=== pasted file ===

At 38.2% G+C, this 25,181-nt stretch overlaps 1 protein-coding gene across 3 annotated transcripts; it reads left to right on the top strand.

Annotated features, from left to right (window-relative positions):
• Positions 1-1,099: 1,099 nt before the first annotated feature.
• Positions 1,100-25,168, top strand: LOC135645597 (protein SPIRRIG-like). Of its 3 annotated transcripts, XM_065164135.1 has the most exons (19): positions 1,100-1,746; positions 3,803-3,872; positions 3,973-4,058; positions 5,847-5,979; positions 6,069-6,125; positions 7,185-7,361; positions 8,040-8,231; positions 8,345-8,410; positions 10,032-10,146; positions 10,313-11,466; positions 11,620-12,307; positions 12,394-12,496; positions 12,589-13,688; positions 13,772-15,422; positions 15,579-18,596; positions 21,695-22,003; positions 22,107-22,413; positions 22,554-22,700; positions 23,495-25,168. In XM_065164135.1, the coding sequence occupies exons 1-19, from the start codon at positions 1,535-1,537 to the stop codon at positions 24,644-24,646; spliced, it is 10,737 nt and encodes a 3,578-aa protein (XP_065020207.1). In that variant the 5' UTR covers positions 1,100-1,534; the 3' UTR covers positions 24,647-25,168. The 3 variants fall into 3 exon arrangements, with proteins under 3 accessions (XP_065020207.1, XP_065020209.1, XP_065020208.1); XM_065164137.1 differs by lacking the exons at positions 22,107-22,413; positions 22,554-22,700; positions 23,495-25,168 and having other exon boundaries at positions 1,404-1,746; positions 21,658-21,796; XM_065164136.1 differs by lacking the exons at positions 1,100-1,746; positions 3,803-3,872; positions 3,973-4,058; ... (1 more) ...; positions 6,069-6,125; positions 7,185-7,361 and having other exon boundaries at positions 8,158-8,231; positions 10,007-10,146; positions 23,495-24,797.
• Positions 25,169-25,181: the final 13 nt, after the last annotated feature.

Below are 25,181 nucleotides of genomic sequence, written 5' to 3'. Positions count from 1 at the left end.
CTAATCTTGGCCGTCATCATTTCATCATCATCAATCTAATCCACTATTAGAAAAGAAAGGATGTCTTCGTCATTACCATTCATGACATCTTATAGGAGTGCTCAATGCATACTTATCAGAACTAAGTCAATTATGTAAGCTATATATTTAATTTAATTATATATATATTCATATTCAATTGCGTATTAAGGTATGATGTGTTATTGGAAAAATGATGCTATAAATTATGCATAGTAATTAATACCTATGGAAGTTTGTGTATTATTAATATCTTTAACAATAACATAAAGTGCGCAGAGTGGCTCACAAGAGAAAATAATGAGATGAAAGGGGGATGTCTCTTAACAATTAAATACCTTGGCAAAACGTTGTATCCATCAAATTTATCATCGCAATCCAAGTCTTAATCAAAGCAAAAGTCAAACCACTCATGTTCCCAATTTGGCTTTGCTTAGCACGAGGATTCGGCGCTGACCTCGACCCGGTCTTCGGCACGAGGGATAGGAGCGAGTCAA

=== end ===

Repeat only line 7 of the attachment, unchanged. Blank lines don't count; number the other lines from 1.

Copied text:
CTAATCTTGGCCGTCATCATTTCATCATCATCAATCTAATCCACTATTAGAAAAGAAAGGATGTCTTCGTCATTACCATTCATGACATCTTATAGGAGTGCTCAATGCATACTTATCAGAACTAAGTCAATTATGTAAGCTATATATTTAATTTAATTATATATATATTCATATTCAATTGCGTATTAAGGTATGATGTGTTATTGGAAAAATGATGCTATAAATTATGCATAGTAATTAATACCTATGGAAGTTTGTGTATTATTAATATCTTTAACAATAACATAAAGTGCGCAGAGTGGCTCACAAGAGAAAATAATGAGATGAAAGGGGGATGTCTCTTAACAATTAAATACCTTGGCAAAACGTTGTATCCATCAAATTTATCATCGCAATCCAAGTCTTAATCAAAGCAAAAGTCAAACCACTCATGTTCCCAATTTGGCTTTGCTTAGCACGAGGATTCGGCGCTGACCTCGACCCGGTCTTCGGCACGAGGGATAGGAGCGAGTCAA